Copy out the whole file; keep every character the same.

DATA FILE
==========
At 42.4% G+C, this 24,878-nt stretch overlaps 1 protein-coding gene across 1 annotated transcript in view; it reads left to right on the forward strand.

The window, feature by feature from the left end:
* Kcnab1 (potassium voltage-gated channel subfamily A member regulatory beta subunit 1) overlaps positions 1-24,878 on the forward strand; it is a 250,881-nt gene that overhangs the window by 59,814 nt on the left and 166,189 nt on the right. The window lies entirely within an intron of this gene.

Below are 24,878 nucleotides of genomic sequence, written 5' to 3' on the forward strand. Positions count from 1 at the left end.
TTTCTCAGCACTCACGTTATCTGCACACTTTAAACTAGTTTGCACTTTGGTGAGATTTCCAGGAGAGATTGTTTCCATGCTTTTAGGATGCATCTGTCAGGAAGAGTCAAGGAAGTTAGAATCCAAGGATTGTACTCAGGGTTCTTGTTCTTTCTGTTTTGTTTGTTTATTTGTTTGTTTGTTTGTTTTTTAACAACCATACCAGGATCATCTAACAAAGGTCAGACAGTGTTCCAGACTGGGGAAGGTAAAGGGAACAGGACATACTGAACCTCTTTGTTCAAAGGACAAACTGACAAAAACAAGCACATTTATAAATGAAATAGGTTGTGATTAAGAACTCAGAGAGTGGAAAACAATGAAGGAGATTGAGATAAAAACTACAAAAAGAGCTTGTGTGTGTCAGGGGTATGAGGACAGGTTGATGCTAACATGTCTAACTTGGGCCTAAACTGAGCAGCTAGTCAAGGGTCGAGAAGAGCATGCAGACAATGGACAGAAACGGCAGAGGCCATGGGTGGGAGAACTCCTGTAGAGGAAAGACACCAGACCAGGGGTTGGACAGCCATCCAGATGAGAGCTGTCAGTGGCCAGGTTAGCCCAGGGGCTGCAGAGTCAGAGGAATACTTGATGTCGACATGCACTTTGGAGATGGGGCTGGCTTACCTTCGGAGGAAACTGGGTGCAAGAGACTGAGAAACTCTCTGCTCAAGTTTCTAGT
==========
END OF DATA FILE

At 42.4% G+C, this 24,878-nt stretch overlaps 1 protein-coding gene across 1 annotated transcript in view; it reads left to right on the forward strand.

The window, feature by feature from the left end:
* Kcnab1 (potassium voltage-gated channel subfamily A member regulatory beta subunit 1) overlaps positions 1-24,878 on the forward strand; it is a 250,881-nt gene that overhangs the window by 59,814 nt on the left and 166,189 nt on the right. The window lies entirely within an intron of this gene.

Below are 24,878 nucleotides of genomic sequence, written 5' to 3' on the forward strand. Positions count from 1 at the left end.
TTTCTCAGCACTCACGTTATCTGCACACTTTAAACTAGTTTGCACTTTGGTGAGATTTCCAGGAGAGATTGTTTCCATGCTTTTAGGATGCATCTGTCAGGAAGAGTCAAGGAAGTTAGAATCCAAGGATTGTACTCAGGGTTCTTGTTCTTTCTGTTTTGTTTGTTTATTTGTTTGTTTGTTTGTTTTTTAACAACCATACCAGGATCATCTAACAAAGGTCAGACAGTGTTCCAGACTGGGGAAGGTAAAGGGAACAGGACATACTGAACCTCTTTGTTCAAAGGACAAACTGACAAAAACAAGCACATTTATAAATGAAATAGGTTGTGATTAAGAACTCAGAGAGTGGAAAACAATGAAGGAGATTGAGATAAAAACTACAAAAAGAGCTTGTGTGTGTCAGGGGTATGAGGACAGGTTGATGCTAACATGTCTAACTTGGGCCTAAACTGAGCAGCTAGTCAAGGGTCGAGAAGAGCATGCAGACAATGGACAGAAACGGCAGAGGCCATGGGTGGGAGAACTCCTGTAGAGGAAAGACACCAGACCAGGGGTTGGACAGCCATCCAGATGAGAGCTGTCAGTGGCCAGGTTAGCCCAGGGGCTGCAGAGTCAGAGGAATACTTGATGTCGACATGCACTTTGGAGATGGGGCTGGCTTACCTTCGGAGGAAACTGGGTGCAAGAGACTGAGAAACTCTCTGCTCAAGTTTCTAGT